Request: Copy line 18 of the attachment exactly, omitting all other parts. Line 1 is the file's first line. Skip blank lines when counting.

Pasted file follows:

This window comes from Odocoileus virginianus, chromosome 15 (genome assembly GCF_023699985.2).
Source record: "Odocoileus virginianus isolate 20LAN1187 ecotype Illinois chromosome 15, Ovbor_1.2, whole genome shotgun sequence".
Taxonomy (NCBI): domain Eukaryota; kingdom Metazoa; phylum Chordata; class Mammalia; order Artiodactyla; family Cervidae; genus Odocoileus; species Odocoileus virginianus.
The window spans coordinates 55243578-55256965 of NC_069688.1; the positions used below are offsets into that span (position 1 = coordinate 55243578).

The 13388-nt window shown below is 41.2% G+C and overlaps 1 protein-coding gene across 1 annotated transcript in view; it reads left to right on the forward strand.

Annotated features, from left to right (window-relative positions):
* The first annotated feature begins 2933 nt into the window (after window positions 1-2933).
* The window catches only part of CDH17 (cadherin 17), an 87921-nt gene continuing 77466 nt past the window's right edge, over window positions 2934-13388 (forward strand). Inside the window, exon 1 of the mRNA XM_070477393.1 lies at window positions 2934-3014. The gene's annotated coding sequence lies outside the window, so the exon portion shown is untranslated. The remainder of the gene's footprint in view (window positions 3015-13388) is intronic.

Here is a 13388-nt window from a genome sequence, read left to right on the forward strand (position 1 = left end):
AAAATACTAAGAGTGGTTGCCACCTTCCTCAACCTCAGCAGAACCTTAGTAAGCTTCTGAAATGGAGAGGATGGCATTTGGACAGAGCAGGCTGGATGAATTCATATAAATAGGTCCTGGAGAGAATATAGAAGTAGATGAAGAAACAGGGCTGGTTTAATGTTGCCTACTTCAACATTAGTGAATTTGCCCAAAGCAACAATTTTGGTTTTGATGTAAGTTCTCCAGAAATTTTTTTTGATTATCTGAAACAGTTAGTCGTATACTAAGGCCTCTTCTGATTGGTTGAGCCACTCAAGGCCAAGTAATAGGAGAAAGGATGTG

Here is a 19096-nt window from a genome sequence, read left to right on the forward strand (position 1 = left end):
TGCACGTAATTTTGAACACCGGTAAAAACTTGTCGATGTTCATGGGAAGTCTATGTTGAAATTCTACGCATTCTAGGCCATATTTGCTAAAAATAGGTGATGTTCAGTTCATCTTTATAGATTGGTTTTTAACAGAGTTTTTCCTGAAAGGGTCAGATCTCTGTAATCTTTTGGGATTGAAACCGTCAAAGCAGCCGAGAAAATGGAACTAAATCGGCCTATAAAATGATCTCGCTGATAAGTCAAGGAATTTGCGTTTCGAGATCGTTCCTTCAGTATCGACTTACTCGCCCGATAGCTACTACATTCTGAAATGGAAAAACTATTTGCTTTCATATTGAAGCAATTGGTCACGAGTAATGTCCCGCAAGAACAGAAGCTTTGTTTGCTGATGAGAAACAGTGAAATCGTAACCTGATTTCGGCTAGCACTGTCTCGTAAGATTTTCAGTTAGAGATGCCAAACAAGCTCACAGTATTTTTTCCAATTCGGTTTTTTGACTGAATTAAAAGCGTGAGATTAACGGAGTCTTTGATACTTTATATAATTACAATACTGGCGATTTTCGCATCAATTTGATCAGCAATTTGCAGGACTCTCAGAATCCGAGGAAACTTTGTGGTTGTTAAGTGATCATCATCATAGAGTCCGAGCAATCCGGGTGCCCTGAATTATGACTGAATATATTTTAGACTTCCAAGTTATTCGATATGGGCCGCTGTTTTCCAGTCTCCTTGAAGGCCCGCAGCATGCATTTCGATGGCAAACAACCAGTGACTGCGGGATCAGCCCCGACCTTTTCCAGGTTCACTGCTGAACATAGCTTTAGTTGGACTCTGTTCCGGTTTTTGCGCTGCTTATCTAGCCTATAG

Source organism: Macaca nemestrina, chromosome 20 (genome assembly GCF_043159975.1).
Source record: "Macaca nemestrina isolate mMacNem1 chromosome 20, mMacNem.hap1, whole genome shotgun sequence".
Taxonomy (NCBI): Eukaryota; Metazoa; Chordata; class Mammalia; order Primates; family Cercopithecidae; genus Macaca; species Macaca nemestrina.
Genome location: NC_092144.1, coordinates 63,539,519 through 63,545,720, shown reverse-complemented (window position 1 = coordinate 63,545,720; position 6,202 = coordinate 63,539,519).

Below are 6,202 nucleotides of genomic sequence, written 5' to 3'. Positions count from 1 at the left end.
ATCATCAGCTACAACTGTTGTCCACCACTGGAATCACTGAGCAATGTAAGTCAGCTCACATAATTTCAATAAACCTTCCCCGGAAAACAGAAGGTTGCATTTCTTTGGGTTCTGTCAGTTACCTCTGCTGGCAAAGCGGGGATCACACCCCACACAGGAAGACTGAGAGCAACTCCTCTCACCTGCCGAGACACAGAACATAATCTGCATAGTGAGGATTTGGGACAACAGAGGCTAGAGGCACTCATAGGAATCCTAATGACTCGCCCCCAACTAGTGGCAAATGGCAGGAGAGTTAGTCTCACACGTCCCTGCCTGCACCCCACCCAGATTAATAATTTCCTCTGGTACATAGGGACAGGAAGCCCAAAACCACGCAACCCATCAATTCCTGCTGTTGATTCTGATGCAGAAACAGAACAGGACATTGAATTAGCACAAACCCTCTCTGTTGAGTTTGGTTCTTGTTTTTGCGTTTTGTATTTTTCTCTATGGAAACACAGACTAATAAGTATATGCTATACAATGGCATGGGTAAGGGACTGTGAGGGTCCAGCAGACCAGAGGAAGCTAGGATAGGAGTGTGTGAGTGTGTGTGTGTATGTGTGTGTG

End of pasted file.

ATCATCAGCTACAACTGTTGTCCACCACTGGAATCACTGAGCAATGTAAGTCAGCTCACATAATTTCAATAAACCTTCCCCGGAAAACAGAAGGTTGCATTTCTTTGGGTTCTGTCAGTTACCTCTGCTGGCAAAGCGGGGATCACACCCCACACAGGAAGACTGAGAGCAACTCCTCTCACCTGCCGAGACACAGAACATAATCTGCATAGTGAGGATTTGGGACAACAGAGGCTAGAGGCACTCATAGGAATCCTAATGACTCGCCCCCAACTAGTGGCAAATGGCAGGAGAGTTAGTCTCACACGTCCCTGCCTGCACCCCACCCAGATTAATAATTTCCTCTGGTACATAGGGACAGGAAGCCCAAAACCACGCAACCCATCAATTCCTGCTGTTGATTCTGATGCAGAAACAGAACAGGACATTGAATTAGCACAAACCCTCTCTGTTGAGTTTGGTTCTTGTTTTTGCGTTTTGTATTTTTCTCTATGGAAACACAGACTAATAAGTATATGCTATACAATGGCATGGGTAAGGGACTGTGAGGGTCCAGCAGACCAGAGGAAGCTAGGATAGGAGTGTGTGAGTGTGTGTGTGTATGTGTGTGTG